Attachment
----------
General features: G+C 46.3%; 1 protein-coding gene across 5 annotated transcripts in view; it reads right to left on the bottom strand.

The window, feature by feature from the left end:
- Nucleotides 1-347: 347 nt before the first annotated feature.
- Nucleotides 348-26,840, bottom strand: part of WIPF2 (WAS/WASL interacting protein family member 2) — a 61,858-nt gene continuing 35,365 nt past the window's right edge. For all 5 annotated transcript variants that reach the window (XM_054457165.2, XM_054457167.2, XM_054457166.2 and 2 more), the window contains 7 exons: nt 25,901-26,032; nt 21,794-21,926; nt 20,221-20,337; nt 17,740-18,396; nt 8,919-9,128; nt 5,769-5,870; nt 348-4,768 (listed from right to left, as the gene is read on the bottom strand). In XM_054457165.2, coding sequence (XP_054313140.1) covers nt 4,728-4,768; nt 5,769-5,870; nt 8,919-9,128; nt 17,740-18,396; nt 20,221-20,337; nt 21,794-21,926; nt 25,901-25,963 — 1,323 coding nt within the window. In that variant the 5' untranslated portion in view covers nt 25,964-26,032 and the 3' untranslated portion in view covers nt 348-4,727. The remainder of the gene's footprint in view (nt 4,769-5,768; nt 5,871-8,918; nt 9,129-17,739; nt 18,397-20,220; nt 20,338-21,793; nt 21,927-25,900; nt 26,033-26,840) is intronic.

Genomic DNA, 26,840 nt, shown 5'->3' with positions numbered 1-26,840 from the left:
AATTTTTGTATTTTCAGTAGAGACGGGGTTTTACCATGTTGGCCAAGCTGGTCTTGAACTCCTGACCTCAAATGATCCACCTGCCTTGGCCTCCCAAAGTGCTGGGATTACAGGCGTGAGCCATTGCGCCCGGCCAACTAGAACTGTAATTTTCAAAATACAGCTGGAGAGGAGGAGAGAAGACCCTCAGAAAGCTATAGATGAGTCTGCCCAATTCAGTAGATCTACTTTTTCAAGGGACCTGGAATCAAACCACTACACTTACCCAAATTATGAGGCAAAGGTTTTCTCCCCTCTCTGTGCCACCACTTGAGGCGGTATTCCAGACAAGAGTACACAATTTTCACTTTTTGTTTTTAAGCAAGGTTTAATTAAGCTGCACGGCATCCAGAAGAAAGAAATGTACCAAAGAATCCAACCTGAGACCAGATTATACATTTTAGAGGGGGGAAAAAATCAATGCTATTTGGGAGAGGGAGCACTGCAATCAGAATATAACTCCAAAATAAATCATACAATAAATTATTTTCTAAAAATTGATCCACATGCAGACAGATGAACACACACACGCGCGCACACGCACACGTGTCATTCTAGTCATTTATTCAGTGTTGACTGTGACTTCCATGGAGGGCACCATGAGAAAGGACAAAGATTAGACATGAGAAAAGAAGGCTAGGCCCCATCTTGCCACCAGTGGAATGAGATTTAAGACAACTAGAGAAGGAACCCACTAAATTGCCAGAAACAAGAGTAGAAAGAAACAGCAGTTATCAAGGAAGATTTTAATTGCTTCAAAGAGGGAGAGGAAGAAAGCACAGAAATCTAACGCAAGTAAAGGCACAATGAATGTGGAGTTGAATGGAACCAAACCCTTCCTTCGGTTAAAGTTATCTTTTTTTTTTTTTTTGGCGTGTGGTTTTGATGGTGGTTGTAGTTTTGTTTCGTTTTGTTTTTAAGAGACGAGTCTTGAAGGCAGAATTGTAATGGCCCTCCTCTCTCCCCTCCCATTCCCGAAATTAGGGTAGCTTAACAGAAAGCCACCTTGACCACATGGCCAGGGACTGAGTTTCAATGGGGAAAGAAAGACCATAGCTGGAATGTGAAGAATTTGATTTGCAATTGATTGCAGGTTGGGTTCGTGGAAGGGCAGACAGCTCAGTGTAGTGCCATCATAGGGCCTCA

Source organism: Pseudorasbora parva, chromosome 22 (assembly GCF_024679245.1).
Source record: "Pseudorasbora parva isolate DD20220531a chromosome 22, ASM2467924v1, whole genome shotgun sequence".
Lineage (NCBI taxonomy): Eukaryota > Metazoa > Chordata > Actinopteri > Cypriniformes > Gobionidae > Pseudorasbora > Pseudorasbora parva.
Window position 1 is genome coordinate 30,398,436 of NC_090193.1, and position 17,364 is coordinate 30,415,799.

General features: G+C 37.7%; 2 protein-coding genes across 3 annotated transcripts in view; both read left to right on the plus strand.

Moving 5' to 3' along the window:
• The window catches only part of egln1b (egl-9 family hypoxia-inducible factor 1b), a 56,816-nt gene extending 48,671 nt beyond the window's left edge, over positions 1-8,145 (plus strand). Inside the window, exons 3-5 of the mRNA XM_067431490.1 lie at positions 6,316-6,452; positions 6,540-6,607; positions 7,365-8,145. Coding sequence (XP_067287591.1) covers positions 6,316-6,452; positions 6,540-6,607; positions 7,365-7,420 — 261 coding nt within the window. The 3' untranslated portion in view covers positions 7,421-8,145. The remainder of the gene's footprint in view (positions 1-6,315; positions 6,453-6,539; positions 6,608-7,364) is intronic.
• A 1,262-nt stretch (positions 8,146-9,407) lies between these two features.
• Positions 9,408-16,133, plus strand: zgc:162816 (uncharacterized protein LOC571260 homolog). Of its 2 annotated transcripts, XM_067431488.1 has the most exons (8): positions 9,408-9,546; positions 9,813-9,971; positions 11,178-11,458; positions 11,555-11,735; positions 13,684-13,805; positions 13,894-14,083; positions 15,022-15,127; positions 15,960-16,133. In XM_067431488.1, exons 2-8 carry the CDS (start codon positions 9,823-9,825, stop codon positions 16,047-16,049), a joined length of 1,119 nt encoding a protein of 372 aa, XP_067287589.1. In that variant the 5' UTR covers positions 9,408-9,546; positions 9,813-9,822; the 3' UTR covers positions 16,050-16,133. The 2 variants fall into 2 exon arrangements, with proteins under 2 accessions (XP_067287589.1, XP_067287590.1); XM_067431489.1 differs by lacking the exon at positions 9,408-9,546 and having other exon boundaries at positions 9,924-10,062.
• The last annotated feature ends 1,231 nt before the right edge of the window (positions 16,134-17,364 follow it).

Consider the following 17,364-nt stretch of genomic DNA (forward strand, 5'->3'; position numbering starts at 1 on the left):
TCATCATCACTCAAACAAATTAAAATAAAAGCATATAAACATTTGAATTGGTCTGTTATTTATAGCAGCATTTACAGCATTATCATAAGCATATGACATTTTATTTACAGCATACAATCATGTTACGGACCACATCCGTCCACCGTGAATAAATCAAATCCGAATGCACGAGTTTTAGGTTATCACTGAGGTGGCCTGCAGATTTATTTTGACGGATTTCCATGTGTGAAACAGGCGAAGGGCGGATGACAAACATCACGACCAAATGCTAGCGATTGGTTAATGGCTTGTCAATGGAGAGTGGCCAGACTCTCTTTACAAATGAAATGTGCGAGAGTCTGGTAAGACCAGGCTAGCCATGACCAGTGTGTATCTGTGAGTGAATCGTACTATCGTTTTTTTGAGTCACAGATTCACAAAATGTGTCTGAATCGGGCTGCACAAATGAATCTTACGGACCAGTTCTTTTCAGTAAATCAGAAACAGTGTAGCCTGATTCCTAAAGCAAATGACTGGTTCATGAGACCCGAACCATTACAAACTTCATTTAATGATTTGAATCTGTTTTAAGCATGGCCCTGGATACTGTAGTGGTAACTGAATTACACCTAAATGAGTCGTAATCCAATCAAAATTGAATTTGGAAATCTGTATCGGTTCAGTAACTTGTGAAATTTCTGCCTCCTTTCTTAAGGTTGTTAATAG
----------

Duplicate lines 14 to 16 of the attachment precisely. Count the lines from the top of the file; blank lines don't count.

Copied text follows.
• A 1,262-nt stretch (positions 8,146-9,407) lies between these two features.
• Positions 9,408-16,133, plus strand: zgc:162816 (uncharacterized protein LOC571260 homolog). Of its 2 annotated transcripts, XM_067431488.1 has the most exons (8): positions 9,408-9,546; positions 9,813-9,971; positions 11,178-11,458; positions 11,555-11,735; positions 13,684-13,805; positions 13,894-14,083; positions 15,022-15,127; positions 15,960-16,133. In XM_067431488.1, exons 2-8 carry the CDS (start codon positions 9,823-9,825, stop codon positions 16,047-16,049), a joined length of 1,119 nt encoding a protein of 372 aa, XP_067287589.1. In that variant the 5' UTR covers positions 9,408-9,546; positions 9,813-9,822; the 3' UTR covers positions 16,050-16,133. The 2 variants fall into 2 exon arrangements, with proteins under 2 accessions (XP_067287589.1, XP_067287590.1); XM_067431489.1 differs by lacking the exon at positions 9,408-9,546 and having other exon boundaries at positions 9,924-10,062.
• The last annotated feature ends 1,231 nt before the right edge of the window (positions 16,134-17,364 follow it).